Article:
3. One reason for Nitrogen deficiency in plants is a high Carbon content in the soil. This causes the organisms in the soil, to use up Nitrogen whilst breaking down the Carbon content.

4. Many essential oils extracted from various plants have many uses, but be warned, their use in high concentrations can be dangerous.

5. When thinning Lettuce they should be thinned according to variety. For example, Leaf Lettuce 4 to 6 inches (10 to 15cm), Head Lettuce 10 to 12 inches (25 to 30cm).

6. Add Perlite to your potting compost and mix together for use in hanging baskets and/or planters. Perlite will absorb water & release it when the compost …

Wellies It Really June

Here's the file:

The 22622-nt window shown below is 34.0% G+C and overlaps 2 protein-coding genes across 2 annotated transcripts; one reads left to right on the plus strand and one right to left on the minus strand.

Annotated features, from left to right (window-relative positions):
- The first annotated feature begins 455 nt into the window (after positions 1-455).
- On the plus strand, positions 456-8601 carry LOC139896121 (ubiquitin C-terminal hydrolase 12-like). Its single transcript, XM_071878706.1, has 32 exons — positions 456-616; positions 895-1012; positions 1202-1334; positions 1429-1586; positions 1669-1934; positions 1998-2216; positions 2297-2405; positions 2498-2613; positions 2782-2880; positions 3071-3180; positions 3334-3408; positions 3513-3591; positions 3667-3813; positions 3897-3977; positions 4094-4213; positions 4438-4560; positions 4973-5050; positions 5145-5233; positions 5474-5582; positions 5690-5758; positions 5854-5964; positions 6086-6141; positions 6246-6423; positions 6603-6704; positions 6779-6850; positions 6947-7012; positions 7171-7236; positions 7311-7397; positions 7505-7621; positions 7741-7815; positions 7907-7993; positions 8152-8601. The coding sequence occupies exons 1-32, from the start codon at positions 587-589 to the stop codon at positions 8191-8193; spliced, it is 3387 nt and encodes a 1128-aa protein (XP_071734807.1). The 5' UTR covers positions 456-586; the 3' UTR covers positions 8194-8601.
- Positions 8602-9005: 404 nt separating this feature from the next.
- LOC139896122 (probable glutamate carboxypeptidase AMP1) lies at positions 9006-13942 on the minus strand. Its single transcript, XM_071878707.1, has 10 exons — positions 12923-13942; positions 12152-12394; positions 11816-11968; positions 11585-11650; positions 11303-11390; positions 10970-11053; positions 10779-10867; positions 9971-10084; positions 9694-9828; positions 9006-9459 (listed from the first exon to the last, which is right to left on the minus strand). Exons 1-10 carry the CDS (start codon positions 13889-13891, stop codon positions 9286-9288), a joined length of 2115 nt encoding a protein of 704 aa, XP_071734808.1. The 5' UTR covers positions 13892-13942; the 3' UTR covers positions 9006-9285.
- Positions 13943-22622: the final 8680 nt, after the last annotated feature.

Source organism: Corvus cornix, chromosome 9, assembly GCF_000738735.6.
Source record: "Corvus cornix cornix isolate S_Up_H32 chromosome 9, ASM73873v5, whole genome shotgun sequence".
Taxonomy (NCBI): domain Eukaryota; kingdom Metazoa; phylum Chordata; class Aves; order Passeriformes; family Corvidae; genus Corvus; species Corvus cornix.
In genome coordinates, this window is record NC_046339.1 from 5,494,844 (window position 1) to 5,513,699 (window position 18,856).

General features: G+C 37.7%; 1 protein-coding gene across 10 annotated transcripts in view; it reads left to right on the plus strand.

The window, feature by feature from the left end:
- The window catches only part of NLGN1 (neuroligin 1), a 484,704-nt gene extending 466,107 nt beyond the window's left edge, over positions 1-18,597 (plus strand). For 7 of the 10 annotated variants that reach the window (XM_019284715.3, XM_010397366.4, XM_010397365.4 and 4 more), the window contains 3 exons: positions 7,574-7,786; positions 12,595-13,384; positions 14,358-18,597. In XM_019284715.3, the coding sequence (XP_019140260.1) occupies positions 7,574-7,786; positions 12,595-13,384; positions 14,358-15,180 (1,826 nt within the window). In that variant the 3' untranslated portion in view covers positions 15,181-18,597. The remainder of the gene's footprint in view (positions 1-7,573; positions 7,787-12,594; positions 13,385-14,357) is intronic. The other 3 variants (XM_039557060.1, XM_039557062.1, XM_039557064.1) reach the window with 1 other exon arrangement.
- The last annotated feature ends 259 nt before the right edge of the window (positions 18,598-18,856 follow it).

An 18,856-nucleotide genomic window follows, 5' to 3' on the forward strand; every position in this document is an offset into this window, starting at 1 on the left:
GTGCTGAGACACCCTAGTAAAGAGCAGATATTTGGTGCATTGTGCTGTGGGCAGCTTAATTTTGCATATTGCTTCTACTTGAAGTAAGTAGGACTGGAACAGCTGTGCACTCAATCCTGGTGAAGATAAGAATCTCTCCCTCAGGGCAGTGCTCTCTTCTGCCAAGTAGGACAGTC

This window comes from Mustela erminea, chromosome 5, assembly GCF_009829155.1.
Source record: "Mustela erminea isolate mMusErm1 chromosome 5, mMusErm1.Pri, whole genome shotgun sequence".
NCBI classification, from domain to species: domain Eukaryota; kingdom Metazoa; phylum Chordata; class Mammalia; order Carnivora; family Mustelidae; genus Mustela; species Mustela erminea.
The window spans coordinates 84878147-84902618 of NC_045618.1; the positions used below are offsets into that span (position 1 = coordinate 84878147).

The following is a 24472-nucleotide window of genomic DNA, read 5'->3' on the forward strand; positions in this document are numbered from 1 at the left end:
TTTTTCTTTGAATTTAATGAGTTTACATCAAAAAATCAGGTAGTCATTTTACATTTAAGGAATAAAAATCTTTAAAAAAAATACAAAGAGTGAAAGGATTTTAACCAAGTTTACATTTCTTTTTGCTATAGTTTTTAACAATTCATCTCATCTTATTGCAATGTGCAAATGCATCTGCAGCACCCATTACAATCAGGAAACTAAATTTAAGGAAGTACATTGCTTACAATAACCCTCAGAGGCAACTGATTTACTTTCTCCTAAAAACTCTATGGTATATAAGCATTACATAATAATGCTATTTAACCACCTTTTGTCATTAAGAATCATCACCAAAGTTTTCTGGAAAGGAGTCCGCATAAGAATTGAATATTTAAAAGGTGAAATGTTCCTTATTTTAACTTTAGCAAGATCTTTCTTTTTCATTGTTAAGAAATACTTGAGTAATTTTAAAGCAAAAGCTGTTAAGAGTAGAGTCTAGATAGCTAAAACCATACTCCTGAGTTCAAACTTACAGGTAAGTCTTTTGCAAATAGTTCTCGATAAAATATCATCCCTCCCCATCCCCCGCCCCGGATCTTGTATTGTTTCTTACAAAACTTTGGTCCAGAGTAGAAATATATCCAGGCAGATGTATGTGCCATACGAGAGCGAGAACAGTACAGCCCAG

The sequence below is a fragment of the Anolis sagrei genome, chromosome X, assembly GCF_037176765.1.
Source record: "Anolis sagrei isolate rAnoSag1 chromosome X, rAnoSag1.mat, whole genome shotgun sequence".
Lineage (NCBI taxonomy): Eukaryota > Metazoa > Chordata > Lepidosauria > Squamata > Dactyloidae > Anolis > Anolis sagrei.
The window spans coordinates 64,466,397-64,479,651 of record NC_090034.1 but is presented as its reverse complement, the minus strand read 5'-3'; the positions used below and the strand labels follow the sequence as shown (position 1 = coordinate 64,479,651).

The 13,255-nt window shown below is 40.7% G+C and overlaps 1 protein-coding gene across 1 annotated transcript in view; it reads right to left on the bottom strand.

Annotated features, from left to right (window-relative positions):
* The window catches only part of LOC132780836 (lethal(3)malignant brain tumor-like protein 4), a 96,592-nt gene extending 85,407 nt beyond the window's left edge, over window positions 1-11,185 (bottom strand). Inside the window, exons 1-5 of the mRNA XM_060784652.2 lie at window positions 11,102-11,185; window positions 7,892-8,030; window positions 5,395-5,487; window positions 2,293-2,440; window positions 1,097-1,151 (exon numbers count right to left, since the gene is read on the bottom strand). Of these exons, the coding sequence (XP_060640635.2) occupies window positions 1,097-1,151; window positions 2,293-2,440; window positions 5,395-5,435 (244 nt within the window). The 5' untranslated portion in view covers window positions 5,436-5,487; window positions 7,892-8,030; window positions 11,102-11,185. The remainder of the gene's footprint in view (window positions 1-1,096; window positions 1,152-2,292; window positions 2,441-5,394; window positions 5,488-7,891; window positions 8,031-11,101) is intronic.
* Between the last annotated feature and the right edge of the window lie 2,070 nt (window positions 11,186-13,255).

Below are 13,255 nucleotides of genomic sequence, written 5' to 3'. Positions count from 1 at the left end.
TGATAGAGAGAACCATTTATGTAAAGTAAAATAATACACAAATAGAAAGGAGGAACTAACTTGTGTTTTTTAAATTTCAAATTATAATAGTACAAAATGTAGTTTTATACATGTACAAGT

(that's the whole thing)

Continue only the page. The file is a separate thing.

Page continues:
The good quality Wellington boots that I received as a present last Christmas are almost worn out already. Looking at the rain falling again today they will be getting used once again down the plot soon. Flaming June, it certainly is?? Earlier this year I said in one of my posts that I would be organizing my plots in accordance with the weather this year. Taking heed of an earlier weather forecast, of more rain, I decided to start some decorating last Sunday. Tis almost finished now, mainly due to the fact that it has been raining here for most of the week, (with a few sunny spells) and I haven't visited the plots since last Saturday. So the wet weather came in handy yet again, even if the only good thing about decorating is finishing it. I broke off from this post about half an hour ago to check on things down the plot, in the torrential rain. Just got back soaking wet with some nice Spring Onions, Lettuce and Rhubarb. The plots looked generally o.k. Most of the Potato plants h…